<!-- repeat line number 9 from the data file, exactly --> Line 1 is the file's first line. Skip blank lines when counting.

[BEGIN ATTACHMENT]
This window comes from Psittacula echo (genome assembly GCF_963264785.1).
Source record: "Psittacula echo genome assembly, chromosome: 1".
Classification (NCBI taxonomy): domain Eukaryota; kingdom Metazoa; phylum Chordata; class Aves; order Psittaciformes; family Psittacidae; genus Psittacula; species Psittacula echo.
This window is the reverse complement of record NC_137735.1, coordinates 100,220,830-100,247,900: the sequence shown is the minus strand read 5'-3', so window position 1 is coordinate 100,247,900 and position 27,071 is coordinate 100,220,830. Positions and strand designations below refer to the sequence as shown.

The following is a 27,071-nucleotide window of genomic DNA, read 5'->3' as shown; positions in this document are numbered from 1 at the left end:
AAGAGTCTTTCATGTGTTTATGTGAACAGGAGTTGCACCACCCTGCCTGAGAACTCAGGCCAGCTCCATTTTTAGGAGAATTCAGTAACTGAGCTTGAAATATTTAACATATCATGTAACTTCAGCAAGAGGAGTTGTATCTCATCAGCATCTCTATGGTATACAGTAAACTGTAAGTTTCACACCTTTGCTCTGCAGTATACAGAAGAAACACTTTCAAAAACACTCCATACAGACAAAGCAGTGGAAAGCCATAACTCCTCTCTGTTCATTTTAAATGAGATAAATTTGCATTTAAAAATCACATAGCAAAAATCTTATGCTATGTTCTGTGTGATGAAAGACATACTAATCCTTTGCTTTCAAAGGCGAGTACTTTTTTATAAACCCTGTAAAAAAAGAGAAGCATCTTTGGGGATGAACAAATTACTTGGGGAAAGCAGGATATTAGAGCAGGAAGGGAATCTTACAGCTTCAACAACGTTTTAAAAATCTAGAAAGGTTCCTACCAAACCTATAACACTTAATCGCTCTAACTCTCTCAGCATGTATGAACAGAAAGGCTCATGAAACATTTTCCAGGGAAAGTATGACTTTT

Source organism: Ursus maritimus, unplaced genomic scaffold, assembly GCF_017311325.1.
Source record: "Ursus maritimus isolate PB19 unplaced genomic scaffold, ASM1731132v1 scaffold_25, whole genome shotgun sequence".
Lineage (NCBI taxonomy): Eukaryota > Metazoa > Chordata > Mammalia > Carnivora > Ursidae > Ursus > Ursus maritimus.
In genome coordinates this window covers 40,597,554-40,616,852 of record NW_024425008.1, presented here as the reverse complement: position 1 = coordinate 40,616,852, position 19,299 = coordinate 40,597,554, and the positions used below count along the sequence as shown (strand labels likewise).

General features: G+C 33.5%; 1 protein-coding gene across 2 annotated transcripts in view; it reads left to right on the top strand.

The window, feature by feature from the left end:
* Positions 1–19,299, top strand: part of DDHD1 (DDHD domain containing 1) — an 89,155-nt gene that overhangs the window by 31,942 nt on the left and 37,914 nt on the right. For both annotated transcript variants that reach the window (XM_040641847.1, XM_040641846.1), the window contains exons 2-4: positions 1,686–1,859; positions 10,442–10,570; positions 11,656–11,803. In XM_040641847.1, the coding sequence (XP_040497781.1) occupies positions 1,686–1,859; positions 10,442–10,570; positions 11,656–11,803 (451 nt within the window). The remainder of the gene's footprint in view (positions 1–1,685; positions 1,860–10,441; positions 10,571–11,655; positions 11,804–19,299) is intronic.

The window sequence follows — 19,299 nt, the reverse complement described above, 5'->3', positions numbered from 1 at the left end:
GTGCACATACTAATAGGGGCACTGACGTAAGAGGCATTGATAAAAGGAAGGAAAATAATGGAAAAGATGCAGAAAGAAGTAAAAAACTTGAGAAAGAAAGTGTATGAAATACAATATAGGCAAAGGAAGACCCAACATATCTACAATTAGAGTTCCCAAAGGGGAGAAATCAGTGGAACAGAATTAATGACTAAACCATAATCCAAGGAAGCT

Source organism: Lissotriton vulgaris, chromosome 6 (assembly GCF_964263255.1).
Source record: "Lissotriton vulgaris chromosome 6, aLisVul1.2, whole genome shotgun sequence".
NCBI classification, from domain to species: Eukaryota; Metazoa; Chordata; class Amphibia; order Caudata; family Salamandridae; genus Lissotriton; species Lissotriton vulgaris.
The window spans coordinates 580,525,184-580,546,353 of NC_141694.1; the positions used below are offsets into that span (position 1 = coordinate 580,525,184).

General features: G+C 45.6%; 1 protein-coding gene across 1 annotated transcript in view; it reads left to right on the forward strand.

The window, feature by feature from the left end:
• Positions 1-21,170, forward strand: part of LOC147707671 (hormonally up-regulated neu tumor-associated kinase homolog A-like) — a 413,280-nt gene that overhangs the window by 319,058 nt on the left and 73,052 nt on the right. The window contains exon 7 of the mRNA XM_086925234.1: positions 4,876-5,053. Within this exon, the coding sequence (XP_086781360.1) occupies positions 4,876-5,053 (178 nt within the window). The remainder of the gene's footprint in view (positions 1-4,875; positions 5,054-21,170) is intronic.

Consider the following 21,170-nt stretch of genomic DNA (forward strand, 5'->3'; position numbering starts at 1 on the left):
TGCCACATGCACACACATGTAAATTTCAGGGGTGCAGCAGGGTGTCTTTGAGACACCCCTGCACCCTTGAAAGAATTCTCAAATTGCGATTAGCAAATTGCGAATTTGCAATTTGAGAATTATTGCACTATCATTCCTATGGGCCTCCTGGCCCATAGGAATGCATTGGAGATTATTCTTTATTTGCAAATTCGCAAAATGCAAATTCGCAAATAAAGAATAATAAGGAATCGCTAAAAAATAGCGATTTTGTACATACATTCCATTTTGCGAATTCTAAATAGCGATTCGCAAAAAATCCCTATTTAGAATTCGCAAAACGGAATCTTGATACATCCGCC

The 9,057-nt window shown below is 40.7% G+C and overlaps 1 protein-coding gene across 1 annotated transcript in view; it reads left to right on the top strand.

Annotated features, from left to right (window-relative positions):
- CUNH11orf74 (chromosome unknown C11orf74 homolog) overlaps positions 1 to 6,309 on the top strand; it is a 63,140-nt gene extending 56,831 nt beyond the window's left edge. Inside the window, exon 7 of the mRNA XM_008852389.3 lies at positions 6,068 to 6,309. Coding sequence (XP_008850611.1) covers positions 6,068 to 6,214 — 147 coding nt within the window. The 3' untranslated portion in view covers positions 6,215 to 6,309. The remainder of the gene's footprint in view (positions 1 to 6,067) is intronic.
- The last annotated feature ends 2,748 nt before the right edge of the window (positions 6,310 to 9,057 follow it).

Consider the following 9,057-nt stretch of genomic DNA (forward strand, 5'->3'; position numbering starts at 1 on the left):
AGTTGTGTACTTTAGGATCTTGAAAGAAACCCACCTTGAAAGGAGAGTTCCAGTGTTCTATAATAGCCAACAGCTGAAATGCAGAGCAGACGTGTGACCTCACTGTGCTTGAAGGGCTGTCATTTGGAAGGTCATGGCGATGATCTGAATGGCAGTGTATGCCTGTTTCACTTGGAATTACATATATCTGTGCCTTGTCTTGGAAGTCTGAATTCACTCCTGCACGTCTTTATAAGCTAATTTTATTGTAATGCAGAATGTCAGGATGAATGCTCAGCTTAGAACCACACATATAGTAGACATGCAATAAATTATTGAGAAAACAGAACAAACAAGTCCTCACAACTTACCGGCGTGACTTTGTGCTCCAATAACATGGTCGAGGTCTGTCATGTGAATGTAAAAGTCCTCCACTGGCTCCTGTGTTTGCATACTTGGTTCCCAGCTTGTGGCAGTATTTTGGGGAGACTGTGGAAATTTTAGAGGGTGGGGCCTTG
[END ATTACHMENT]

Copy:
Lineage (NCBI taxonomy): Eukaryota > Metazoa > Chordata > Mammalia > Carnivora > Ursidae > Ursus > Ursus maritimus.